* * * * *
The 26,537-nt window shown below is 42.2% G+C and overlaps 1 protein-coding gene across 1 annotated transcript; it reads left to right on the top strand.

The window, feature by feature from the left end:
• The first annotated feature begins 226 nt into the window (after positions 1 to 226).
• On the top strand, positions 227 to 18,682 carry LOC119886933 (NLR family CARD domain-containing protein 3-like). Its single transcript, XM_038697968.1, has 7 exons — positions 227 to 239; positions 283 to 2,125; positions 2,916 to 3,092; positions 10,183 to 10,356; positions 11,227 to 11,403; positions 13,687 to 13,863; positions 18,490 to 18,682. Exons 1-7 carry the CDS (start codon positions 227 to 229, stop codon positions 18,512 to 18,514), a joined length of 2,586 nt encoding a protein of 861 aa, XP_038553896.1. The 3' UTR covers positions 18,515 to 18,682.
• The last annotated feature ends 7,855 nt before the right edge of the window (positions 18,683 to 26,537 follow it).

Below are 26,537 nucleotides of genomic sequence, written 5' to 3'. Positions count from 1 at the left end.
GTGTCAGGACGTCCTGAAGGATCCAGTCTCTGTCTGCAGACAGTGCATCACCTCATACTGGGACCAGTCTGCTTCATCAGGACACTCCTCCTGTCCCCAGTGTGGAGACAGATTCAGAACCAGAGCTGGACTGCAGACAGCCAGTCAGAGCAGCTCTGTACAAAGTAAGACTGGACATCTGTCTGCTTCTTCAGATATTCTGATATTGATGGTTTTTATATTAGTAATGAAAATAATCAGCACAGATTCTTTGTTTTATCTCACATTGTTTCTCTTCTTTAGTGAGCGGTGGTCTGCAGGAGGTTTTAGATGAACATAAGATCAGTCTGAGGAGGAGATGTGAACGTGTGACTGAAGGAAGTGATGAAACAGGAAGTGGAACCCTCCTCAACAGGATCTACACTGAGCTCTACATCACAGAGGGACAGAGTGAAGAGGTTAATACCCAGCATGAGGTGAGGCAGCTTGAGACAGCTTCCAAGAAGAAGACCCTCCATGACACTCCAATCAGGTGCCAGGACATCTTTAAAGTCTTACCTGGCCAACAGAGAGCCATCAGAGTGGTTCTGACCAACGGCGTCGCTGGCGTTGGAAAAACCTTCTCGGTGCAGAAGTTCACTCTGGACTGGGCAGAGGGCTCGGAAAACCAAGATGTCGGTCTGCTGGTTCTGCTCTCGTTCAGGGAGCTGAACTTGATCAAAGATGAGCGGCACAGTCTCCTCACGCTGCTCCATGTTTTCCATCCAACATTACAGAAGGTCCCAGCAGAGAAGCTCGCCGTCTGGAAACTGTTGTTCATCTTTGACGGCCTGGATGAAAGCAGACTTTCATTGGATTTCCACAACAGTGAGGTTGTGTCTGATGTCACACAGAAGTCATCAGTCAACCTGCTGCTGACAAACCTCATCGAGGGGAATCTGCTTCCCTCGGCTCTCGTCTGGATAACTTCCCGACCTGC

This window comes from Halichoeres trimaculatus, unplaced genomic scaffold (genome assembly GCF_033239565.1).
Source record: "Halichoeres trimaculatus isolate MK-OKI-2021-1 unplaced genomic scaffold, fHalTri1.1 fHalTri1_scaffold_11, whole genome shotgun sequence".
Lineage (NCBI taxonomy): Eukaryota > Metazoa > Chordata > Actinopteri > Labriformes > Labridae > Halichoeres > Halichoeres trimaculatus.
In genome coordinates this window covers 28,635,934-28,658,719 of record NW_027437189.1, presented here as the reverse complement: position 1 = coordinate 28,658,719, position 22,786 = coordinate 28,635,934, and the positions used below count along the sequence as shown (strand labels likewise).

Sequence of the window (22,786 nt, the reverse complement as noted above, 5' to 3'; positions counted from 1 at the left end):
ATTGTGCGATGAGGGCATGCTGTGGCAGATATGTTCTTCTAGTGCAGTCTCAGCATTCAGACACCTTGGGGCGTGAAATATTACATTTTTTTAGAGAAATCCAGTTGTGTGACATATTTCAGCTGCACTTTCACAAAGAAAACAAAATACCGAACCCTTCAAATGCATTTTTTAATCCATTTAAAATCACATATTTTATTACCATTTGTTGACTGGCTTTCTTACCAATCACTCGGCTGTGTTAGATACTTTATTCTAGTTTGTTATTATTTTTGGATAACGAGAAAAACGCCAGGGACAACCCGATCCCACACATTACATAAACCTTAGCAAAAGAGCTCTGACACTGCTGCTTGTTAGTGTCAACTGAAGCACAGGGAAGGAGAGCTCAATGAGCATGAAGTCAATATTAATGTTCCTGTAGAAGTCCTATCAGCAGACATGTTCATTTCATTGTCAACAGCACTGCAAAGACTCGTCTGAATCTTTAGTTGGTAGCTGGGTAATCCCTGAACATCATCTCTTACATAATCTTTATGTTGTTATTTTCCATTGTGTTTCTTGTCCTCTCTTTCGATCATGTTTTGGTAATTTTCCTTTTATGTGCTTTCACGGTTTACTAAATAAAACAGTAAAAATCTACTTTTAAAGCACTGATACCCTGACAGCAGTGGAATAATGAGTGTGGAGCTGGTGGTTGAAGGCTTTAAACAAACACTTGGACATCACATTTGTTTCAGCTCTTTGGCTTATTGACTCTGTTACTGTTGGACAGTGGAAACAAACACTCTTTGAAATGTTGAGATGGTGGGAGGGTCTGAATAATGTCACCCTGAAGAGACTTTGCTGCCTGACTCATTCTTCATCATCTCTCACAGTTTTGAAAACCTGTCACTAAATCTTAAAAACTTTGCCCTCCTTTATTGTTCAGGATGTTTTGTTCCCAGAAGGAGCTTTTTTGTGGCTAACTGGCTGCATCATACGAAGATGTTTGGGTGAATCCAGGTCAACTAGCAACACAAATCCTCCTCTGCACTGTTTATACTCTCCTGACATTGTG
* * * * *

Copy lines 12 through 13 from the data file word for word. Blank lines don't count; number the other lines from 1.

Sequence of the window (22,786 nt, the reverse complement as noted above, 5' to 3'; positions counted from 1 at the left end):
ATTGTGCGATGAGGGCATGCTGTGGCAGATATGTTCTTCTAGTGCAGTCTCAGCATTCAGACACCTTGGGGCGTGAAATATTACATTTTTTTAGAGAAATCCAGTTGTGTGACATATTTCAGCTGCACTTTCACAAAGAAAACAAAATACCGAACCCTTCAAATGCATTTTTTAATCCATTTAAAATCACATATTTTATTACCATTTGTTGACTGGCTTTCTTACCAATCACTCGGCTGTGTTAGATACTTTATTCTAGTTTGTTATTATTTTTGGATAACGAGAAAAACGCCAGGGACAACCCGATCCCACACATTACATAAACCTTAGCAAAAGAGCTCTGACACTGCTGCTTGTTAGTGTCAACTGAAGCACAGGGAAGGAGAGCTCAATGAGCATGAAGTCAATATTAATGTTCCTGTAGAAGTCCTATCAGCAGACATGTTCATTTCATTGTCAACAGCACTGCAAAGACTCGTCTGAATCTTTAGTTGGTAGCTGGGTAATCCCTGAACATCATCTCTTACATAATCTTTATGTTGTTATTTTCCATTGTGTTTCTTGTCCTCTCTTTCGATCATGTTTTGGTAATTTTCCTTTTATGTGCTTTCACGGTTTACTAAATAAAACAGTAAAAATCTACTTTTAAAGCACTGATACCCTGACAGCAGTGGAATAATGAGTGTGGAGCTGGTGGTTGAAGGCTTTAAACAAACACTTGGACATCACATTTGTTTCAGCTCTTTGGCTTATTGACTCTGTTACTGTTGGACAGTGGAAACAAACACTCTTTGAAATGTTGAGATGGTGGGAGGGTCTGAATAATGTCACCCTGAAGAGACTTTGCTGCCTGACTCATTCTTCATCATCTCTCACAGTTTTGAAAACCTGTCACTAAATCTTAAAAACTTTGCCCTCCTTTATTGTTCAGGATGTTTTGTTCCCAGAAGGAGCTTTTTTGTGGCTAACTGGCTGCATCATACGAAGATGTTTGGGTGAATCCAGGTCAACTAGCAACACAAATCCTCCTCTGCACTGTTTATACTCTCCTGACATTGTG